Author + information
- Received October 9, 1990
- Revision received December 10, 1990
- Accepted January 8, 1991
- Published online June 1, 1991.
- Frank D. Kolodgie, MSa,
- Renu Virmani, MD, FACCa,∗,
- J.Fredrick Cornhill, Dphila,†,
- Edward E. Herderick, BSa,† and
- John Smialek, MDa,‡
- ↵∗Address for reprints: Renu Virmani, MD, Department of Cardiovascular Pathology, Armed Forces Institute of Pathology, Building 54, Room 2005, Washington, D.C. 20306-6000.
Coronary vasospasm has been implicated as a cause of myocardial ischemia and sudden cardiac death in cocaine abusers. However, the mechanism or mechanisms remain unknown. Autopsy records (n = 5,871) from the medical examiner's files at Baltimore, Maryland and northern Virginia were examined and 495 persons (8.4%) were identified with positive toxicologic findings for cocaine. Of these, six subjects (1.2%) had total thrombotic occlusion, involving primarily the left anterior descending coronary artery. The mean number of adventitial mast cells per coronary segment and the degree of atherosclerosis were determined. These observations were compared with findings in age- and gender-matched subjects who died from cocaine overdose and in patients who had sudden cardiac death (acute thrombosis) without a history of illicit drug abuse.
There were significantly more mast cells in subjects with cocaine-associated thrombosis than in the other groups. The number of mast cells showed a significant correlation with the degree of cross-sectional luminal narrowing (r = 0.68) in subjects with cocaine-associated thrombosis but not in subjects with sudden death due to thrombosis (r = 0.34, p < 0.03). Subjects with cocaine-associated thrombosis also had significant coronary atherosclerosis without plaque hemorrhage (five had one or more vessels with >75% cross-sectional area luminal narrowing) despite a mean age of 29 ± 2 years.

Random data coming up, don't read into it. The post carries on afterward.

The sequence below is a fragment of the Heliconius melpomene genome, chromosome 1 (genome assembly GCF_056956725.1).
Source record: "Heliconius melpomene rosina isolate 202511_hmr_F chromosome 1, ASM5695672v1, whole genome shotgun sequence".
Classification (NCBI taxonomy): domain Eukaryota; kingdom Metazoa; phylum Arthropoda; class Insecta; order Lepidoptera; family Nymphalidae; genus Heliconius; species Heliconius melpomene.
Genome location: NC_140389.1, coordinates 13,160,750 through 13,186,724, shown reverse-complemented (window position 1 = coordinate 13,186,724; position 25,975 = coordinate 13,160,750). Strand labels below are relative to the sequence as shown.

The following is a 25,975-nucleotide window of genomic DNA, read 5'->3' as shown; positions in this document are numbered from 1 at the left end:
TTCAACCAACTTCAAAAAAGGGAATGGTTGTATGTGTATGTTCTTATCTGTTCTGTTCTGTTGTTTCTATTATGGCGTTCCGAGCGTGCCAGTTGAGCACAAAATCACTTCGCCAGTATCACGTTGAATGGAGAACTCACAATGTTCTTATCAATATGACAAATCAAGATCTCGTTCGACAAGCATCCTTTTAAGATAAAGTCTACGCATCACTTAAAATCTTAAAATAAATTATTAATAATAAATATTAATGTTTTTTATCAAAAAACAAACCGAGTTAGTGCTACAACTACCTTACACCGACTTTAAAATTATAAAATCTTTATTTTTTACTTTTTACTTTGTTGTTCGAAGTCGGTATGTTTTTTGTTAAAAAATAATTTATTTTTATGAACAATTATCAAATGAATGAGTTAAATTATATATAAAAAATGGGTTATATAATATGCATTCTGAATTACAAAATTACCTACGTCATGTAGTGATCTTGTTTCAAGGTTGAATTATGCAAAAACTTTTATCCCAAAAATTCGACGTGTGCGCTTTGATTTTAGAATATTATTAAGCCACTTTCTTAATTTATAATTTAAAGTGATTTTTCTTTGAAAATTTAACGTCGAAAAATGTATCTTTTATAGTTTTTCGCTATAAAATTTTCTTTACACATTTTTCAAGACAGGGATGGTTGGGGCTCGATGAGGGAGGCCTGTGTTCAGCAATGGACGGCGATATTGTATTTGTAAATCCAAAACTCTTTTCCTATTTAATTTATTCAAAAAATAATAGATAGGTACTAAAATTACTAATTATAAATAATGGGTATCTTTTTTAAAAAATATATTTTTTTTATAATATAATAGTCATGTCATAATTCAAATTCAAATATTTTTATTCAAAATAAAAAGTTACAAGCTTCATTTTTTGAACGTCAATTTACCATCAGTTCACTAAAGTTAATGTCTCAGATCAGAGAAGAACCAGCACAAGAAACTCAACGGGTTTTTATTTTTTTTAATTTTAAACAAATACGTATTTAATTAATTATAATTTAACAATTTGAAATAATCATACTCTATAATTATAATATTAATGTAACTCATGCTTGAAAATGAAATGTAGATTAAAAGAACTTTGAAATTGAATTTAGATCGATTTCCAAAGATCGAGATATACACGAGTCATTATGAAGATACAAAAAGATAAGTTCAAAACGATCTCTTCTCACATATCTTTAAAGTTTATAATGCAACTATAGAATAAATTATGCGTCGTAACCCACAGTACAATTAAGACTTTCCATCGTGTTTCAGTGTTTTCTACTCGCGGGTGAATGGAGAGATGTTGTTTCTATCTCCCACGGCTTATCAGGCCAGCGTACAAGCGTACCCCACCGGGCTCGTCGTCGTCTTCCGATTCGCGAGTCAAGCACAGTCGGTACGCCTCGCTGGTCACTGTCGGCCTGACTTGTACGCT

These findings suggest that adventitial mast cells may potentiate atherosclerosis and vasospasm, thrombosis and premature sudden death in long-term cocaine abusers.
☆ The opinions and assertions contained herein are the private views of the authors and are not to be construed as official or as reflecting the views of the U.S. Army, Navy or Department of Defense.
- Received October 9, 1990.
- Revision received December 10, 1990.
- Accepted January 8, 1991.